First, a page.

by CIO Staff

Microsoft Windows and the Kama Sutra Worm

Feb 02, 20063 mins
IT Strategy

By Constantine von Hoffman

OK, so tomorrow is the day the Kama Sutra virus is supposed to start overwriting several popular file formats. Despite this, Microsoft –in what is either an overwhelming dedication to irony and/or romance – has announced it won’t update the Windows Malicious Software Removal Tool until its regularly scheduled release on … VALENTINE’S DAY. (All you Linux/Mac acolytes, this is where you put the joke about how if the Windows Malicious Software Removal Tool really worked it would just remove Windows.)

Further proof that any birdbrain can write a blog

A flock of pigeons is going to be blogging about air pollution in California. The birds, equipped with a GPS satellite tracking receiver, air pollution sensors and a basic mobile phone, will be released in the skies over San Jose, CA, in August. Quoth Reuters:

Text messages on air quality will be beamed back in real time to a special pigeon “blog.”

The birds will also be posting pictures of their flights. I am soooooo out of a job.

Going to China: Companies cry, “Stop me before I earn again.”Unable to resist the lure of potential profits Google, Microsoft, and Yahoo are asking the US government to do something they would not and take a stand against censorship in foreign countries. Quoth InformationWeek:

In a statement prepared for a meeting held Wednesday by the Congressional Human Rights Caucus, Andrew McLaughlin, Google’s senior policy counsel, asked the U.S to go to bat for American values overseas by extending the definition of free trade to include the free flow of information.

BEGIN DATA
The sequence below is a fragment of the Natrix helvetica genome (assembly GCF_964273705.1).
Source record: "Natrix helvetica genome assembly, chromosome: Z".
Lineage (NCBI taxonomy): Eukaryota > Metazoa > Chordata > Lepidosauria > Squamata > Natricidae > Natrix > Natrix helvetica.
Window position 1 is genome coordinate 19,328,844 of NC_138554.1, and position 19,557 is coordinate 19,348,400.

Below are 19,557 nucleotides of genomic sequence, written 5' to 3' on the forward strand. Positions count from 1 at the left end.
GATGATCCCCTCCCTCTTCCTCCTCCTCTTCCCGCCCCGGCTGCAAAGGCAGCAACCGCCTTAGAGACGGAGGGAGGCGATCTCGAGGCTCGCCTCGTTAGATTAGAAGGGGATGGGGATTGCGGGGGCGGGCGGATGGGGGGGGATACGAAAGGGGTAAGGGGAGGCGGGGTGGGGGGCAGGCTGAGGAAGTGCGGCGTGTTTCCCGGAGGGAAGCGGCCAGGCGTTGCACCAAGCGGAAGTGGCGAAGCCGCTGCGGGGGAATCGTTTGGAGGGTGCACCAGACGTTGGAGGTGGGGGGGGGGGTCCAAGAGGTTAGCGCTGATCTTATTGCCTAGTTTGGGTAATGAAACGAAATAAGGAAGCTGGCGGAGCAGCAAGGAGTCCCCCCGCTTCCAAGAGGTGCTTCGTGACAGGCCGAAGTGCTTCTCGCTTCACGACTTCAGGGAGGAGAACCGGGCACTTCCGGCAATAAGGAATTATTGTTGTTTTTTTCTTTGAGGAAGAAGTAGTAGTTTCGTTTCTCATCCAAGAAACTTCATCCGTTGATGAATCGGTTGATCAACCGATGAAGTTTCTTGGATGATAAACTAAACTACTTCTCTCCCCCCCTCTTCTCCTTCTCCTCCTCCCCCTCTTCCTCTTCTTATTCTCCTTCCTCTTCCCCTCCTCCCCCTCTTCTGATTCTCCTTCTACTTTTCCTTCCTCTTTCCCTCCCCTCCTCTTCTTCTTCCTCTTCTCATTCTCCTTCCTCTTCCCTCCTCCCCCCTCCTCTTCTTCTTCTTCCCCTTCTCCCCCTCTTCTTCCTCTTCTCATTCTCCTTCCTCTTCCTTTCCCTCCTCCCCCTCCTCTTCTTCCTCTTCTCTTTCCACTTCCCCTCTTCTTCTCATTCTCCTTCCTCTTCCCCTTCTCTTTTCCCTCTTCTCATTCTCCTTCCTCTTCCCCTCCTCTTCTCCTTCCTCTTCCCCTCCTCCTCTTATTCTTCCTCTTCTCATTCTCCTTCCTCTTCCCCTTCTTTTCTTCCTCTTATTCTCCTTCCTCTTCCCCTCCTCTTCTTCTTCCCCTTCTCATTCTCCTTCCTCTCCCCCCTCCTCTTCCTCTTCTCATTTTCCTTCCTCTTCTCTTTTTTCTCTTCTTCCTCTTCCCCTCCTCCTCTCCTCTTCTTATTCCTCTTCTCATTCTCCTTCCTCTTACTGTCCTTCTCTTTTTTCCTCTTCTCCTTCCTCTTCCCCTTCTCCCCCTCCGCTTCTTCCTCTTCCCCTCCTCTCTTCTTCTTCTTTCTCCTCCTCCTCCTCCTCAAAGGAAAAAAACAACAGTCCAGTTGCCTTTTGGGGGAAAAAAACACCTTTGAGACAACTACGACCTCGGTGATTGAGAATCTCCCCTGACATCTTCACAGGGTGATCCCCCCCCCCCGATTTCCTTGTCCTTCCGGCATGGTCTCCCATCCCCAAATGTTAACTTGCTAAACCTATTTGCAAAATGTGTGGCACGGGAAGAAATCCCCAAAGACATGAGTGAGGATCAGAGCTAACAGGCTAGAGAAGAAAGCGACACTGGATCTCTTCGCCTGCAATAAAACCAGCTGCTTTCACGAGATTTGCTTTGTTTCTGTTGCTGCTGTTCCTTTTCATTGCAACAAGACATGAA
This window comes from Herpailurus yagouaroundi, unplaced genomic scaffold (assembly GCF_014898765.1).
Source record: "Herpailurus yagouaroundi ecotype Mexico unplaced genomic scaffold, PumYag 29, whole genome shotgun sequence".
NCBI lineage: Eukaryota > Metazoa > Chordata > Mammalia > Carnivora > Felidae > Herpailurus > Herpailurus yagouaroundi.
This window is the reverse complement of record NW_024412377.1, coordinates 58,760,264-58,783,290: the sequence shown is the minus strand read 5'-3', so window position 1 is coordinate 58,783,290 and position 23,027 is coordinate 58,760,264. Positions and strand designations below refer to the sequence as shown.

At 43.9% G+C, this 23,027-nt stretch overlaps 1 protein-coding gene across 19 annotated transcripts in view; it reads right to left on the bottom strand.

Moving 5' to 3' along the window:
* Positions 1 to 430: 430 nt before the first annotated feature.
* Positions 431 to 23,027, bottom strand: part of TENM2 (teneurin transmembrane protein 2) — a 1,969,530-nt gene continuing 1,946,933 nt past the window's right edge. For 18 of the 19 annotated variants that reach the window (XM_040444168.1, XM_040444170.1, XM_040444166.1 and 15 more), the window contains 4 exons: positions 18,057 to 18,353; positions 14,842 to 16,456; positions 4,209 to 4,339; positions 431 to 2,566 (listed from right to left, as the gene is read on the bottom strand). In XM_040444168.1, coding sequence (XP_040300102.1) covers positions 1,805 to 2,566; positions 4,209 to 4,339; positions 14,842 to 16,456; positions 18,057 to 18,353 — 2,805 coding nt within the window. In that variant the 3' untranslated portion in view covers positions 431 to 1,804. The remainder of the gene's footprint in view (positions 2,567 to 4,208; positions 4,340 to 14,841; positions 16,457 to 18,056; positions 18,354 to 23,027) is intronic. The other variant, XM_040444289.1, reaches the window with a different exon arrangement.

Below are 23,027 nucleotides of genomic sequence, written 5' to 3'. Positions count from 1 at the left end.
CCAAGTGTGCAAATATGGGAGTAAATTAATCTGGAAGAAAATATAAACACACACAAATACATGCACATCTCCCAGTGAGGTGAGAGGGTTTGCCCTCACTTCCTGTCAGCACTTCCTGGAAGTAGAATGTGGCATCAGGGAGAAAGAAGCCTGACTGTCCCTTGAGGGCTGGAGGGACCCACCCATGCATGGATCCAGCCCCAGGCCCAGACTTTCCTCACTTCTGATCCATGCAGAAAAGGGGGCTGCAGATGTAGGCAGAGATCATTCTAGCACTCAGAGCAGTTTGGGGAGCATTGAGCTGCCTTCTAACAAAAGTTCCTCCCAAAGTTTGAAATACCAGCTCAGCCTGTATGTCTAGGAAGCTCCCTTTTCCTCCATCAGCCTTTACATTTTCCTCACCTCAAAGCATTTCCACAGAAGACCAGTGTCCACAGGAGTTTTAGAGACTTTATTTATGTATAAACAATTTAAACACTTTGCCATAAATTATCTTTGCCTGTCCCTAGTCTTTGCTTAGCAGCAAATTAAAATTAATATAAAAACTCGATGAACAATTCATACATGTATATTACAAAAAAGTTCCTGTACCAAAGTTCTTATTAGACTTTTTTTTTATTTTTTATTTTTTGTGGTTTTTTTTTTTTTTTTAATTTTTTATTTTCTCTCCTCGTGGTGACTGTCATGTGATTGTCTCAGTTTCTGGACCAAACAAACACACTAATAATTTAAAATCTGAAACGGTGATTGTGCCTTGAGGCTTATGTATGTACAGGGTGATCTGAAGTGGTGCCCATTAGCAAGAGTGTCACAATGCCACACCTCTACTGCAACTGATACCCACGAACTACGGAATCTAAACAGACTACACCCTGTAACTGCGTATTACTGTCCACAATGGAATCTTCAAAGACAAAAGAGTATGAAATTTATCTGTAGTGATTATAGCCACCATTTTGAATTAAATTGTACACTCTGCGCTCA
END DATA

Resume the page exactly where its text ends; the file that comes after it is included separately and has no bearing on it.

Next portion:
Microsoft and Yahoo! chimed in with a letter of their own that urged “the United States government to take a leadership role in this regard.” Subtext: You better do it because you know we’re not going to. Isn’t this like sports team owners calling for a salary cap because they can’t control their own spending?

And all you cynics out there who are adding, “You expect THIS administration to oppose censorship?” Well, your names have been forwarded to the Justice Department, FYI (patent pending).

Not to give them credit or anything, but Google may have come up with an actual way to flout its agreement with the Chinese government: Bad programming. Turns out that a small misspelling at will get you the results you really wanted. Quoth Business 2.0:

If you search for “Tiananmen,” you get peaceful photos of the Beijing square — but if you search for common misspellings like “Tienanmen,” “Tianenmen,” or “Tiananman,” you get photos of tanks.”

Now if they would just set that little “Did you mean” feature to suggest other ways not to correctly spell what you are looking for.